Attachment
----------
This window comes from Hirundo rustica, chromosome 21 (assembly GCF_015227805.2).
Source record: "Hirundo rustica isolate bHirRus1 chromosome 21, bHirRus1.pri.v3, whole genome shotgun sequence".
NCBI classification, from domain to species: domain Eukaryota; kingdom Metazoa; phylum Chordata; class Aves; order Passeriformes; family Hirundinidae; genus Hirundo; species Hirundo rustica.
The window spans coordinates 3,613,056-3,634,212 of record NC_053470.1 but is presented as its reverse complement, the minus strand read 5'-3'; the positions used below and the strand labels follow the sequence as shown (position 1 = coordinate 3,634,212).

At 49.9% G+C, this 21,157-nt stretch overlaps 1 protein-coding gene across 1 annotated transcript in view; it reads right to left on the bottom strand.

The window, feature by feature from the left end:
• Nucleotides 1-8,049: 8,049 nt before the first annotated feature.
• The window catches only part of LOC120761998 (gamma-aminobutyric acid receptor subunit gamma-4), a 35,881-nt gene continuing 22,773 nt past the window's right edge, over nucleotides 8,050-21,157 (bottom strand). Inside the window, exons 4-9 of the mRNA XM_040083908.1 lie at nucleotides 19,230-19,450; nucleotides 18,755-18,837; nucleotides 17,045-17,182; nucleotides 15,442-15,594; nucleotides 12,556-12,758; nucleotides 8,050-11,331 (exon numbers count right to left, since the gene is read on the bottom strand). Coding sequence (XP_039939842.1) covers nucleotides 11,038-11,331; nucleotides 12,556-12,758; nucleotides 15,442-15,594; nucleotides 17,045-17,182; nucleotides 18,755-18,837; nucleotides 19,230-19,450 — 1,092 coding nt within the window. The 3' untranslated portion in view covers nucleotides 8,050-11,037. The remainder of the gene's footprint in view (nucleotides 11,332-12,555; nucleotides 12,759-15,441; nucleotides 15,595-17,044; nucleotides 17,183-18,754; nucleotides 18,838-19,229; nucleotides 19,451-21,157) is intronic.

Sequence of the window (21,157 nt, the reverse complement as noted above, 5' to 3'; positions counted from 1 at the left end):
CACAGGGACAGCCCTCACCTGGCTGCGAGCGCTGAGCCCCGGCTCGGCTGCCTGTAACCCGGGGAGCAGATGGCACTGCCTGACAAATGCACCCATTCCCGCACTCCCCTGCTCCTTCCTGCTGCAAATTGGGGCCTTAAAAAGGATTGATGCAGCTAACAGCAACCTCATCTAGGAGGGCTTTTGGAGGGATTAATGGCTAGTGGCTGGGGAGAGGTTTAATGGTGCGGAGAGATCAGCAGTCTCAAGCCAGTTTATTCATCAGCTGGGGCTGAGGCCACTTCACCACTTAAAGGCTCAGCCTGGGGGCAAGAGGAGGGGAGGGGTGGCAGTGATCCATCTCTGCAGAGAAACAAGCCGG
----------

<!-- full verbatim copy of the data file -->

This window comes from Hirundo rustica, chromosome 21 (assembly GCF_015227805.2).
Source record: "Hirundo rustica isolate bHirRus1 chromosome 21, bHirRus1.pri.v3, whole genome shotgun sequence".
NCBI classification, from domain to species: domain Eukaryota; kingdom Metazoa; phylum Chordata; class Aves; order Passeriformes; family Hirundinidae; genus Hirundo; species Hirundo rustica.
The window spans coordinates 3,613,056-3,634,212 of record NC_053470.1 but is presented as its reverse complement, the minus strand read 5'-3'; the positions used below and the strand labels follow the sequence as shown (position 1 = coordinate 3,634,212).

At 49.9% G+C, this 21,157-nt stretch overlaps 1 protein-coding gene across 1 annotated transcript in view; it reads right to left on the bottom strand.

The window, feature by feature from the left end:
• Nucleotides 1-8,049: 8,049 nt before the first annotated feature.
• The window catches only part of LOC120761998 (gamma-aminobutyric acid receptor subunit gamma-4), a 35,881-nt gene continuing 22,773 nt past the window's right edge, over nucleotides 8,050-21,157 (bottom strand). Inside the window, exons 4-9 of the mRNA XM_040083908.1 lie at nucleotides 19,230-19,450; nucleotides 18,755-18,837; nucleotides 17,045-17,182; nucleotides 15,442-15,594; nucleotides 12,556-12,758; nucleotides 8,050-11,331 (exon numbers count right to left, since the gene is read on the bottom strand). Coding sequence (XP_039939842.1) covers nucleotides 11,038-11,331; nucleotides 12,556-12,758; nucleotides 15,442-15,594; nucleotides 17,045-17,182; nucleotides 18,755-18,837; nucleotides 19,230-19,450 — 1,092 coding nt within the window. The 3' untranslated portion in view covers nucleotides 8,050-11,037. The remainder of the gene's footprint in view (nucleotides 11,332-12,555; nucleotides 12,759-15,441; nucleotides 15,595-17,044; nucleotides 17,183-18,754; nucleotides 18,838-19,229; nucleotides 19,451-21,157) is intronic.

Sequence of the window (21,157 nt, the reverse complement as noted above, 5' to 3'; positions counted from 1 at the left end):
CACAGGGACAGCCCTCACCTGGCTGCGAGCGCTGAGCCCCGGCTCGGCTGCCTGTAACCCGGGGAGCAGATGGCACTGCCTGACAAATGCACCCATTCCCGCACTCCCCTGCTCCTTCCTGCTGCAAATTGGGGCCTTAAAAAGGATTGATGCAGCTAACAGCAACCTCATCTAGGAGGGCTTTTGGAGGGATTAATGGCTAGTGGCTGGGGAGAGGTTTAATGGTGCGGAGAGATCAGCAGTCTCAAGCCAGTTTATTCATCAGCTGGGGCTGAGGCCACTTCACCACTTAAAGGCTCAGCCTGGGGGCAAGAGGAGGGGAGGGGTGGCAGTGATCCATCTCTGCAGAGAAACAAGCCGG